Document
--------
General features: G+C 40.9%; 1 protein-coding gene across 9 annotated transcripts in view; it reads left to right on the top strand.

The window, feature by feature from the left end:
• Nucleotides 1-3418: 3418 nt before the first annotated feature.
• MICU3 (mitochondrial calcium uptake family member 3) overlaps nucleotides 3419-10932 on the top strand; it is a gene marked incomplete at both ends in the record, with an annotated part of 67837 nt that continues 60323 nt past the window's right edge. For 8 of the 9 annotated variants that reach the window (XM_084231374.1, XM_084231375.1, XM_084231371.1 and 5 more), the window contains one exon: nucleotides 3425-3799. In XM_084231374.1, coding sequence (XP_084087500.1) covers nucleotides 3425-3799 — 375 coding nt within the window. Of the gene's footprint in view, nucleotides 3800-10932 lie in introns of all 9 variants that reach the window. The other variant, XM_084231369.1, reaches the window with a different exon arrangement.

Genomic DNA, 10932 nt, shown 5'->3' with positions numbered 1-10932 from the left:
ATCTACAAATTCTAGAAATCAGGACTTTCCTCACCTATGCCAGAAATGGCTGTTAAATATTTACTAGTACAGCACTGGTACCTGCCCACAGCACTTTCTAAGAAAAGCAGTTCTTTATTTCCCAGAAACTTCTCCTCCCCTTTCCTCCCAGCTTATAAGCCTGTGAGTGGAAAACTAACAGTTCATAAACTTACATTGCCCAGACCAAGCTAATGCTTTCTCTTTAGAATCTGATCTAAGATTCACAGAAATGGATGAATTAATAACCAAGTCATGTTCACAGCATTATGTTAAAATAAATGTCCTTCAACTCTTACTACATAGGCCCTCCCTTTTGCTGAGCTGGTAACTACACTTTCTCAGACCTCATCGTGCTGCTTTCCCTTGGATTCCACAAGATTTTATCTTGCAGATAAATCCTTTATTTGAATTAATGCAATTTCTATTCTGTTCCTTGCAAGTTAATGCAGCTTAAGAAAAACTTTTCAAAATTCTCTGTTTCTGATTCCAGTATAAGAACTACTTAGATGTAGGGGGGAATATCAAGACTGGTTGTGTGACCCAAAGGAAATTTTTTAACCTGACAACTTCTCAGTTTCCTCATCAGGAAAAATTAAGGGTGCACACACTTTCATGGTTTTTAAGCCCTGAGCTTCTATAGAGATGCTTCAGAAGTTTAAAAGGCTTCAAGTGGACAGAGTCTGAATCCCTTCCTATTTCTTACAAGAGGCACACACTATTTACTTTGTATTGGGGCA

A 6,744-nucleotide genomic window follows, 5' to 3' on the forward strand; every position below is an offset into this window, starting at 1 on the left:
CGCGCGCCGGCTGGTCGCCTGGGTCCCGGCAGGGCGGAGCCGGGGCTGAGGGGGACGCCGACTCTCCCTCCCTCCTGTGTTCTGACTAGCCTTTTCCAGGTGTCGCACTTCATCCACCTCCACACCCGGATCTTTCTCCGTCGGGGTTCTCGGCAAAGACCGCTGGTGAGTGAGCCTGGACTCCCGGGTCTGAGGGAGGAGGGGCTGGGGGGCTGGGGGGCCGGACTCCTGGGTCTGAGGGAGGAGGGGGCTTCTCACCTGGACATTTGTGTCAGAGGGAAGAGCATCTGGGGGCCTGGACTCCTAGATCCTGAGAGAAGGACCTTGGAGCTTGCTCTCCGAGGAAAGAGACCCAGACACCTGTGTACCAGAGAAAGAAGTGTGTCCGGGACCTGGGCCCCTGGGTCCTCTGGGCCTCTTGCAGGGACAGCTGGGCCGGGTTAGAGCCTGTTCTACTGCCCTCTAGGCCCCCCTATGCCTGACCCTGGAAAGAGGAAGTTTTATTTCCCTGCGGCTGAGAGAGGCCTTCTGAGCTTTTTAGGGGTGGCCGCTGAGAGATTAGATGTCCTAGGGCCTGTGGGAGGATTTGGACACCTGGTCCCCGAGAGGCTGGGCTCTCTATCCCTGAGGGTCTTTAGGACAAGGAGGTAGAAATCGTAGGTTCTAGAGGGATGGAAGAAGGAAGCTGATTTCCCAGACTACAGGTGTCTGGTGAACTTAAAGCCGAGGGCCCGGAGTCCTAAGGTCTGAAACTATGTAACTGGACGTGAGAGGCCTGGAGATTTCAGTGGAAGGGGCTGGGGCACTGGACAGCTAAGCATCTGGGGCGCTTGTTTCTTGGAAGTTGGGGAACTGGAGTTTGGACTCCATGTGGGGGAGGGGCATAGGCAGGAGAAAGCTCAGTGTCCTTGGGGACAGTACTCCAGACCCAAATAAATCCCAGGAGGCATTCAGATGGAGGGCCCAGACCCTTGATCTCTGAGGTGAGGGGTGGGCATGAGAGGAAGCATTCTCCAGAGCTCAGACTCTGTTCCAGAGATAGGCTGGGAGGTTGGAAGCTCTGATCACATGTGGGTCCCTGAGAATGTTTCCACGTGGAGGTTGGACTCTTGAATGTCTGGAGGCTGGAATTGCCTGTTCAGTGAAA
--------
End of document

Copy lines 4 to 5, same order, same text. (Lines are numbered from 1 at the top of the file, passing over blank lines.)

• MICU3 (mitochondrial calcium uptake family member 3) overlaps nucleotides 3419-10932 on the top strand; it is a gene marked incomplete at both ends in the record, with an annotated part of 67837 nt that continues 60323 nt past the window's right edge. For 8 of the 9 annotated variants that reach the window (XM_084231374.1, XM_084231375.1, XM_084231371.1 and 5 more), the window contains one exon: nucleotides 3425-3799. In XM_084231374.1, coding sequence (XP_084087500.1) covers nucleotides 3425-3799 — 375 coding nt within the window. Of the gene's footprint in view, nucleotides 3800-10932 lie in introns of all 9 variants that reach the window. The other variant, XM_084231369.1, reaches the window with a different exon arrangement.

Genomic DNA, 10932 nt, shown 5'->3' with positions numbered 1-10932 from the left: